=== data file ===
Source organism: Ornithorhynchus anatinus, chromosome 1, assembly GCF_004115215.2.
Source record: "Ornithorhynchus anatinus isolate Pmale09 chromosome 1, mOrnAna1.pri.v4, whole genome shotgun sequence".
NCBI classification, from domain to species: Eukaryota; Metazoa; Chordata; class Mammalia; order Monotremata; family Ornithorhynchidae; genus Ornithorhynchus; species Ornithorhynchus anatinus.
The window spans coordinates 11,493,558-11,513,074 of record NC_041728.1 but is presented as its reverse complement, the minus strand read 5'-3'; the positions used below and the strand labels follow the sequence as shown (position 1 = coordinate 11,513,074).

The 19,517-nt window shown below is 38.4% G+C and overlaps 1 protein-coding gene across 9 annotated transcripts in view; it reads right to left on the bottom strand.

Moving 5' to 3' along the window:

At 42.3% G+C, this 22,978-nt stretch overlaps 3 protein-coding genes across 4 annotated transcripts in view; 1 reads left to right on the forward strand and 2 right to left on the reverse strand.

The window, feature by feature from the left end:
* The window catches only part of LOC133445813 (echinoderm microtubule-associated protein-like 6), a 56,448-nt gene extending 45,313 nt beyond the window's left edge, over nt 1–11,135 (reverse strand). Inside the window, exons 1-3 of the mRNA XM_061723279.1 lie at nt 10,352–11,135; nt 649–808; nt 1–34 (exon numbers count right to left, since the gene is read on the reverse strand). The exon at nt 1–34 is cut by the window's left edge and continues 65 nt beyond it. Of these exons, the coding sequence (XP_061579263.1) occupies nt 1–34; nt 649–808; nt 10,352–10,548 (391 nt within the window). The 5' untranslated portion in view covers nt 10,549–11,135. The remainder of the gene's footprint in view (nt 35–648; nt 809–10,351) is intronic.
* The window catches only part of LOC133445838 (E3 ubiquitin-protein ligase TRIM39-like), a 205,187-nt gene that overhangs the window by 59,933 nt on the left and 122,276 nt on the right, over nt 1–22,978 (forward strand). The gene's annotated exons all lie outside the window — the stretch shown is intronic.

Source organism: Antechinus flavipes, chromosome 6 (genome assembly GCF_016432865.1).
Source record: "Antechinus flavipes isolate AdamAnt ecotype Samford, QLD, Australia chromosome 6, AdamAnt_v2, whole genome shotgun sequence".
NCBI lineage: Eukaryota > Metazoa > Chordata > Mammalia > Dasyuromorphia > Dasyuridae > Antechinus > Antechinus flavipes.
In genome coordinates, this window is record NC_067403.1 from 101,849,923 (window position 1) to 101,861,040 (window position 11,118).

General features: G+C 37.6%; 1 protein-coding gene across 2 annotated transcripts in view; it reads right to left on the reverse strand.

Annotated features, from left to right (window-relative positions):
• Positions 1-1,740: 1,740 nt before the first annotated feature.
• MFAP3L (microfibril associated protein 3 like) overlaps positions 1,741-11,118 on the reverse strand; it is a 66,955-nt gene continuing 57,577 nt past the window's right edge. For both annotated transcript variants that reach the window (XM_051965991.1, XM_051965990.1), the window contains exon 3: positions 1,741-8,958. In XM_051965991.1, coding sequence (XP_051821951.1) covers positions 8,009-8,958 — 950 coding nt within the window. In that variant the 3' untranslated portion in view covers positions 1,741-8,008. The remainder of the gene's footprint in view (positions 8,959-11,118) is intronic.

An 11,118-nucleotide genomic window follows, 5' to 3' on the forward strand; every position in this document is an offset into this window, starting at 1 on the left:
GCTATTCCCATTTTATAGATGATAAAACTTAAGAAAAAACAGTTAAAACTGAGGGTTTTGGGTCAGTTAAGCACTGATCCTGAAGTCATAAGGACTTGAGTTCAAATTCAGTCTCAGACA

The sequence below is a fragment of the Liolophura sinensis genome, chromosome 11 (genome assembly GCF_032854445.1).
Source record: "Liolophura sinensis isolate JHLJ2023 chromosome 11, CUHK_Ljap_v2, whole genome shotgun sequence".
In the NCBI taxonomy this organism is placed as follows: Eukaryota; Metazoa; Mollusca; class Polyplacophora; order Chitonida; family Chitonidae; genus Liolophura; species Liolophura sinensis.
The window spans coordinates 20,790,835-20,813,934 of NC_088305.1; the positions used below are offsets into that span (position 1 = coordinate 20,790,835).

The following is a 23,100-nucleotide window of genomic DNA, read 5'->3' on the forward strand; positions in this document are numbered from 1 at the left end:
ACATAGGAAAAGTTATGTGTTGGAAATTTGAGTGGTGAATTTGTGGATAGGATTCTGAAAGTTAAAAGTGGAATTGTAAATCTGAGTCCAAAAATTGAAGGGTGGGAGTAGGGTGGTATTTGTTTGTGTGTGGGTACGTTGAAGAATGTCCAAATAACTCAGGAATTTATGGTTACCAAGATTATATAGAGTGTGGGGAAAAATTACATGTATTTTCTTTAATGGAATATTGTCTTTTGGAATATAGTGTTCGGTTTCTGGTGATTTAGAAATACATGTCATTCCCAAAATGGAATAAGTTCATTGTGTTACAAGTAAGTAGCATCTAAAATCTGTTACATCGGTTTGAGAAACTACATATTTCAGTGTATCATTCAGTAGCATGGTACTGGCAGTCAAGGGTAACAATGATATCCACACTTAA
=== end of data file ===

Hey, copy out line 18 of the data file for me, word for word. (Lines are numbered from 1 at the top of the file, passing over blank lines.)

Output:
• MFAP3L (microfibril associated protein 3 like) overlaps positions 1,741-11,118 on the reverse strand; it is a 66,955-nt gene continuing 57,577 nt past the window's right edge. For both annotated transcript variants that reach the window (XM_051965991.1, XM_051965990.1), the window contains exon 3: positions 1,741-8,958. In XM_051965991.1, coding sequence (XP_051821951.1) covers positions 8,009-8,958 — 950 coding nt within the window. In that variant the 3' untranslated portion in view covers positions 1,741-8,008. The remainder of the gene's footprint in view (positions 8,959-11,118) is intronic.